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Releasing Las Vegas gunman videos may be MGM strategy, experts say

Nearly six months after the Oct. 1 mass shooting, the worst in modern American history, MGM Resorts released video footage showing gunman Stephen Paddock’s movements and activities before the massacre.

When Ross Johnson saw the footage, he didn’t just see a man few could predict would carry out a mass shooting. He saw possible vindication for MGM Resorts in the courts of law and public perception.

“They want people to see there is no way in that video a normal employee would have actually seen anything,” said Johnson, a public relations specialist based in Beverly Hills, California. “From a public relations standpoint, it was the right move.”

In MGM’s statement Thursday after releasing the video, the company said it released over an hour of footage of the shooter interacting with employees and gambling “in the interest of providing greater context.”

“MGM and Mandalay Bay could not reasonably foresee that a long-time guest with no known history of threats or violence and behaving in a manner that appeared outwardly normal, would carry out such an inexplicably evil, violent and deadly act,” MGM spokeswoman Debra DeShong said in the statement.

Hard cases

For attorney Craig Drummond, watching the video raised more questions.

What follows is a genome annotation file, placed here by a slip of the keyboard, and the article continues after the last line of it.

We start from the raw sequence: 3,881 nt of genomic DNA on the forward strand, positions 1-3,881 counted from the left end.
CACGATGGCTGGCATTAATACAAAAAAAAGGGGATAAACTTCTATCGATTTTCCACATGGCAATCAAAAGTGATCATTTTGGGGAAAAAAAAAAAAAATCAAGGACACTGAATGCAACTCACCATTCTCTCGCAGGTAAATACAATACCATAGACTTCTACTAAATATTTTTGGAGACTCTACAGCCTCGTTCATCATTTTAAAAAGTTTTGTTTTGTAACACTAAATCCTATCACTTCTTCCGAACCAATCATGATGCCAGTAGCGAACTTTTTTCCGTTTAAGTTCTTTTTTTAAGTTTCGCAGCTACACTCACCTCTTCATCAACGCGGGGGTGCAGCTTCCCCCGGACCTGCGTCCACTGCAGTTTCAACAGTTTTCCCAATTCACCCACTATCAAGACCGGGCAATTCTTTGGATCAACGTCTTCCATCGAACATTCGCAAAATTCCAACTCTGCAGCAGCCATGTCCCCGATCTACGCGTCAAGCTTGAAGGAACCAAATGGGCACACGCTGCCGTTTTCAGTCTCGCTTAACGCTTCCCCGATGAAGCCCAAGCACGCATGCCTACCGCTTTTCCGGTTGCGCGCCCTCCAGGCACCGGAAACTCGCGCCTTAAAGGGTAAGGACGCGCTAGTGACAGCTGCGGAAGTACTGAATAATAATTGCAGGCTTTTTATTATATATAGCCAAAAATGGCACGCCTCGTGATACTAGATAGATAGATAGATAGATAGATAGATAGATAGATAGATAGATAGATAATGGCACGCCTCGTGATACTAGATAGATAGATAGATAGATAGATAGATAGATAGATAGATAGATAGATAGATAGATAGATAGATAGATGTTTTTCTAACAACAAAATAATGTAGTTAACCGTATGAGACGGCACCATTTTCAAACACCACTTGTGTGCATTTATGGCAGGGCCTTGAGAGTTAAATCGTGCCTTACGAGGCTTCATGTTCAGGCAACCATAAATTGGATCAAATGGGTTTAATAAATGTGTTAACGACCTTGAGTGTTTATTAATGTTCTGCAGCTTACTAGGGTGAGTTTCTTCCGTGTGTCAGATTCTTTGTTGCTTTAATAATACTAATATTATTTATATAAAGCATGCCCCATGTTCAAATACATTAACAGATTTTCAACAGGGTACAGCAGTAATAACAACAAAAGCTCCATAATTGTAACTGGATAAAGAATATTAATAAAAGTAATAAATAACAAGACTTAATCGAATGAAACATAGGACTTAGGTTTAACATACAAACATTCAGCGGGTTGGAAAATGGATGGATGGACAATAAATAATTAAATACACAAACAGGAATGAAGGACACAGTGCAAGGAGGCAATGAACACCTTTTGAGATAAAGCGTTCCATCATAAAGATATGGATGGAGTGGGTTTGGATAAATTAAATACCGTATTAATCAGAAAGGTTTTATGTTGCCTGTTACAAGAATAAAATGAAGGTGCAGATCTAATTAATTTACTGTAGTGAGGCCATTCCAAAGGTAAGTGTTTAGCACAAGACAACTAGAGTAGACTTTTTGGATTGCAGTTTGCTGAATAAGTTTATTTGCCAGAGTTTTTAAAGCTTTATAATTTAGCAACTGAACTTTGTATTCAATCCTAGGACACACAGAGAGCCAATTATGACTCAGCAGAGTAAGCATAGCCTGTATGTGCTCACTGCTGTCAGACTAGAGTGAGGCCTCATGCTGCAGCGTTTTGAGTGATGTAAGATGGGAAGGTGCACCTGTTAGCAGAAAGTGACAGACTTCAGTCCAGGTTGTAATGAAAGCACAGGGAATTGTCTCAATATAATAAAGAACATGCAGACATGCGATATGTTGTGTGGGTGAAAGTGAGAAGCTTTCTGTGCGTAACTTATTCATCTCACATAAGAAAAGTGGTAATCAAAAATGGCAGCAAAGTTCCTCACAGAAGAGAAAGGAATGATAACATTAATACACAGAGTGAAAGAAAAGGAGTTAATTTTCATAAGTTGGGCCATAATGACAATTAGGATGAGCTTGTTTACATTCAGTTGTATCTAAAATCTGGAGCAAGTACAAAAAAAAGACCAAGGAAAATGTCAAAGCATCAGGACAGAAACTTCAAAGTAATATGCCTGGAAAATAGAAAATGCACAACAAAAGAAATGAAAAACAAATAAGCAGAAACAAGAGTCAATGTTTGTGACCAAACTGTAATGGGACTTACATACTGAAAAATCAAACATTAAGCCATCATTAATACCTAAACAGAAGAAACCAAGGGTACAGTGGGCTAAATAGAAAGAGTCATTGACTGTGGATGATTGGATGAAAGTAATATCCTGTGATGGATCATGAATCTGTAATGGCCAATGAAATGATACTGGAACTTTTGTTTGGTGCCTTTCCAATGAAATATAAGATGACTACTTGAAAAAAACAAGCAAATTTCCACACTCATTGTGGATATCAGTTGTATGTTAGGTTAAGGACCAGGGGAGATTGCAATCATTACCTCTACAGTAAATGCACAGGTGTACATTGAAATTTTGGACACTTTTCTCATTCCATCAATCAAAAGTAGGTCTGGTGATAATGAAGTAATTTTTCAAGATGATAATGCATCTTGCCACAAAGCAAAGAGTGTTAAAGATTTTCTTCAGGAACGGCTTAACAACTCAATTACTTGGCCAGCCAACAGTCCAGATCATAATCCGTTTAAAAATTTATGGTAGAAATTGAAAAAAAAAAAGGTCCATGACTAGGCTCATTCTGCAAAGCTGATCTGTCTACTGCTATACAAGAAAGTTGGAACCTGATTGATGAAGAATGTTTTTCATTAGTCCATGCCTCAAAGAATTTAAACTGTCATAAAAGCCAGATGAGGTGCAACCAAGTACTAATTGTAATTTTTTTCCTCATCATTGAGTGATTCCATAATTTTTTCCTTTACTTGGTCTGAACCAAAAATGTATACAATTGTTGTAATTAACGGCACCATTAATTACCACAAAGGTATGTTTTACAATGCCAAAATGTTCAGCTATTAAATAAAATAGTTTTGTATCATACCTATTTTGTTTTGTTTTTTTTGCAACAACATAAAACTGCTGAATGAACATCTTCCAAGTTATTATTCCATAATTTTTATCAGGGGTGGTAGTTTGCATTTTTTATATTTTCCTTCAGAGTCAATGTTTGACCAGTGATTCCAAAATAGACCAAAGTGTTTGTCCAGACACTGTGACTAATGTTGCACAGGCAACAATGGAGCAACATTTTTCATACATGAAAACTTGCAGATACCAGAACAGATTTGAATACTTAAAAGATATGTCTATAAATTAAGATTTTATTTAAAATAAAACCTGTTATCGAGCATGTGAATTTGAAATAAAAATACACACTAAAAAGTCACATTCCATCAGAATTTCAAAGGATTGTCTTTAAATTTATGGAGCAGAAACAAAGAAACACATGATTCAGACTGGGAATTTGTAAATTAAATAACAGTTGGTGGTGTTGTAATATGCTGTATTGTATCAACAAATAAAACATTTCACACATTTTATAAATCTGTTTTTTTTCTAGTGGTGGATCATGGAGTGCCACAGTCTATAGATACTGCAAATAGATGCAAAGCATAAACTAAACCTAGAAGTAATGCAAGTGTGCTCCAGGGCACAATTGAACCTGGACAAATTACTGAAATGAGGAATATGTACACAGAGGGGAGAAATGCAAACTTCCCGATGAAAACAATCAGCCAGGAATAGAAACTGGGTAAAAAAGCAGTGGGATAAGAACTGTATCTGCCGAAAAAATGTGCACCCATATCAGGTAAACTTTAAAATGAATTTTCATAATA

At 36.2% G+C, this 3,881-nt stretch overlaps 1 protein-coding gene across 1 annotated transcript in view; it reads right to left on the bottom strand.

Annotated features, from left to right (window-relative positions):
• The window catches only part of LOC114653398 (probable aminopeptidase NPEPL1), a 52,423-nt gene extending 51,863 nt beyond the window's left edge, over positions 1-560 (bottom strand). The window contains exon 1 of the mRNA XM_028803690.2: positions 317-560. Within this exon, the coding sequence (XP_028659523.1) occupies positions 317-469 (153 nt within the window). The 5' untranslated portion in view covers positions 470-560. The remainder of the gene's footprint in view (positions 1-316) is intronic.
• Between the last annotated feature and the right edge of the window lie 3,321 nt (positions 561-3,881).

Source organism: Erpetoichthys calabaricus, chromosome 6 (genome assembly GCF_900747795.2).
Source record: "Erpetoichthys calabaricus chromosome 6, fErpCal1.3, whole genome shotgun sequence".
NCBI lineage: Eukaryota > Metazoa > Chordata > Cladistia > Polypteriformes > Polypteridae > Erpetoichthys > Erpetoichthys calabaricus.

Drummond doesn’t represent any of the victims of the Oct. 1 shooting. He does represent the plaintiffs in a case against a different MGM property, New York-New York, over a 2010 assault at the hotel-casino.

A lower court originally dismissed the lawsuit deciding that New York-New York didn’t know the attack was about to happen. But the state Supreme Court overturned that order last year and said New York-New York had seen similar incidents of violence and should have expected a future incident.

Drummond said that if he represented survivors of the Las Vegas shooting, the security footage would give him more to request during the evidence-gathering portion of the case.

He’d want to interview all the employees who interacted with Paddock to see what Paddock said to them, he said. Drummond would want to see evidence of how much Paddock won or lost at video poker and what the hotel’s profile data said about him.

“We are early on in this case, and this video raises more questions,” he said. “These are hard cases. They take a lot of work.”

Public perception

Precedent shows MGM can survive the lawsuits filed against it. McDonald’s and Cinemark survived lawsuits following the respective 1984 San Ysidro, California, and 2012 Aurora, Colorado, mass shootings on the companies’ properties.

MGM’s outreach after the shooting has included $4 million in donations to the Las Vegas Victims’ Fund, and logistical accommodations for people affected by the shooting.

Gestures like releasing the security footage are the best a large company like MGM can do when the tragedy created a large number of victims from all over the country and even outside the U.S., public relations specialist Brenda Fields said.

“It’s so complex,” Fields said. “I think they’re doing the right thing.”

The release of the security footage could warm a potential jury pool to MGM if its lawsuits get to trial, said Johnson, the Beverly Hills-based public relations specialist.

For MGM to come out with a stance on gun laws like other companies did following the shooting in Parkland, Florida, would be risky because it could alienate guests, he said.

“They are humans, but they have a fiduciary responsibility to shareholders,” Johnson said. “It sounds cold but that is the reality of it.”

Contact Wade Tyler Millward at wmillward@reviewjournal.com or 702-383-4602. Follow @wademillward on Twitter.

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